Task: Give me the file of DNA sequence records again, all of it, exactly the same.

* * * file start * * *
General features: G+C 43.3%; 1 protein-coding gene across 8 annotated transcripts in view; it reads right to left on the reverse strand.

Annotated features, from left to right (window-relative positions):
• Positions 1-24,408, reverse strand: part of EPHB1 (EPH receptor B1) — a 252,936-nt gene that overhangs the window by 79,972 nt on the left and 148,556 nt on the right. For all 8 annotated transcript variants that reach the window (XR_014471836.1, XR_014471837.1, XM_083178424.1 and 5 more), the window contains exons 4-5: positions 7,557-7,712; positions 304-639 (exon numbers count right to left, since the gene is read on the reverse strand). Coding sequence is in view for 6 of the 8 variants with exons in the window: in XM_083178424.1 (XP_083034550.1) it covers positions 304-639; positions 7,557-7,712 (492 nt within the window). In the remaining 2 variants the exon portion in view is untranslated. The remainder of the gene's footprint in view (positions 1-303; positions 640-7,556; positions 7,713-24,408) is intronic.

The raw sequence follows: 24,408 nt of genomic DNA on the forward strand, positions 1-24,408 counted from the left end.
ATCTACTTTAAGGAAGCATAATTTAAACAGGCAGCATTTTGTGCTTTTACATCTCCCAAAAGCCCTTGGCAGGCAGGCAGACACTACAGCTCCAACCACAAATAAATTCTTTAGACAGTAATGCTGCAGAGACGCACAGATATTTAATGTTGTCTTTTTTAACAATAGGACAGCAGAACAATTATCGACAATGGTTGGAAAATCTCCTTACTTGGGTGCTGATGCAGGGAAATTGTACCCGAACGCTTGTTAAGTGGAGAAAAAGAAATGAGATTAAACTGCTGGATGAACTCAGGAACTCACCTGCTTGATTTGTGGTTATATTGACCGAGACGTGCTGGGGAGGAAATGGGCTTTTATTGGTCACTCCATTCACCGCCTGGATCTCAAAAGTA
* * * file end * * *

General features: G+C 43.3%; 1 protein-coding gene across 8 annotated transcripts in view; it reads right to left on the reverse strand.

Annotated features, from left to right (window-relative positions):
• Positions 1-24,408, reverse strand: part of EPHB1 (EPH receptor B1) — a 252,936-nt gene that overhangs the window by 79,972 nt on the left and 148,556 nt on the right. For all 8 annotated transcript variants that reach the window (XR_014471836.1, XR_014471837.1, XM_083178424.1 and 5 more), the window contains exons 4-5: positions 7,557-7,712; positions 304-639 (exon numbers count right to left, since the gene is read on the reverse strand). Coding sequence is in view for 6 of the 8 variants with exons in the window: in XM_083178424.1 (XP_083034550.1) it covers positions 304-639; positions 7,557-7,712 (492 nt within the window). In the remaining 2 variants the exon portion in view is untranslated. The remainder of the gene's footprint in view (positions 1-303; positions 640-7,556; positions 7,713-24,408) is intronic.

The raw sequence follows: 24,408 nt of genomic DNA on the forward strand, positions 1-24,408 counted from the left end.
ATCTACTTTAAGGAAGCATAATTTAAACAGGCAGCATTTTGTGCTTTTACATCTCCCAAAAGCCCTTGGCAGGCAGGCAGACACTACAGCTCCAACCACAAATAAATTCTTTAGACAGTAATGCTGCAGAGACGCACAGATATTTAATGTTGTCTTTTTTAACAATAGGACAGCAGAACAATTATCGACAATGGTTGGAAAATCTCCTTACTTGGGTGCTGATGCAGGGAAATTGTACCCGAACGCTTGTTAAGTGGAGAAAAAGAAATGAGATTAAACTGCTGGATGAACTCAGGAACTCACCTGCTTGATTTGTGGTTATATTGACCGAGACGTGCTGGGGAGGAAATGGGCTTTTATTGGTCACTCCATTCACCGCCTGGATCTCAAAAGTA